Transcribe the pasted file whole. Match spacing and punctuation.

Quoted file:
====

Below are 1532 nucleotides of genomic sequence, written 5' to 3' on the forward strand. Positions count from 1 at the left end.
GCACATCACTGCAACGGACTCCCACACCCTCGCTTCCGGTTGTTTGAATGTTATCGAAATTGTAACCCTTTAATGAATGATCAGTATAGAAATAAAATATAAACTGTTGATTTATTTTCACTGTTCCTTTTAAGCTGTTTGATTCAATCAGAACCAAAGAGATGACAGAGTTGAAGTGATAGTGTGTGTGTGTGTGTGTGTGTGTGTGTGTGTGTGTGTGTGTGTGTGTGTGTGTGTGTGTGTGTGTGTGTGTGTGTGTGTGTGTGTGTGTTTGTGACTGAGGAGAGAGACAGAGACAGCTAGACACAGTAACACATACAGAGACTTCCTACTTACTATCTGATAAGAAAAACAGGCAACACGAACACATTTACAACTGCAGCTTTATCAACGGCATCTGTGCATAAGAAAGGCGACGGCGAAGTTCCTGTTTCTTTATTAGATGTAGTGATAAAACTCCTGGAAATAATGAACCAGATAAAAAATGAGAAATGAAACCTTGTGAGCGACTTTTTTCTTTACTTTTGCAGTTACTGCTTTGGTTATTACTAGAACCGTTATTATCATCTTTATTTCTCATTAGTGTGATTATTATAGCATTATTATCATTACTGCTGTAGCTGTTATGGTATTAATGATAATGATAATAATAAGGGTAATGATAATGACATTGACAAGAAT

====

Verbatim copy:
Below are 1532 nucleotides of genomic sequence, written 5' to 3' on the forward strand. Positions count from 1 at the left end.
GCACATCACTGCAACGGACTCCCACACCCTCGCTTCCGGTTGTTTGAATGTTATCGAAATTGTAACCCTTTAATGAATGATCAGTATAGAAATAAAATATAAACTGTTGATTTATTTTCACTGTTCCTTTTAAGCTGTTTGATTCAATCAGAACCAAAGAGATGACAGAGTTGAAGTGATAGTGTGTGTGTGTGTGTGTGTGTGTGTGTGTGTGTGTGTGTGTGTGTGTGTGTGTGTGTGTGTGTGTGTGTGTGTGTGTGTGTGTGTGTGTTTGTGACTGAGGAGAGAGACAGAGACAGCTAGACACAGTAACACATACAGAGACTTCCTACTTACTATCTGATAAGAAAAACAGGCAACACGAACACATTTACAACTGCAGCTTTATCAACGGCATCTGTGCATAAGAAAGGCGACGGCGAAGTTCCTGTTTCTTTATTAGATGTAGTGATAAAACTCCTGGAAATAATGAACCAGATAAAAAATGAGAAATGAAACCTTGTGAGCGACTTTTTTCTTTACTTTTGCAGTTACTGCTTTGGTTATTACTAGAACCGTTATTATCATCTTTATTTCTCATTAGTGTGATTATTATAGCATTATTATCATTACTGCTGTAGCTGTTATGGTATTAATGATAATGATAATAATAAGGGTAATGATAATGACATTGACAAGAAT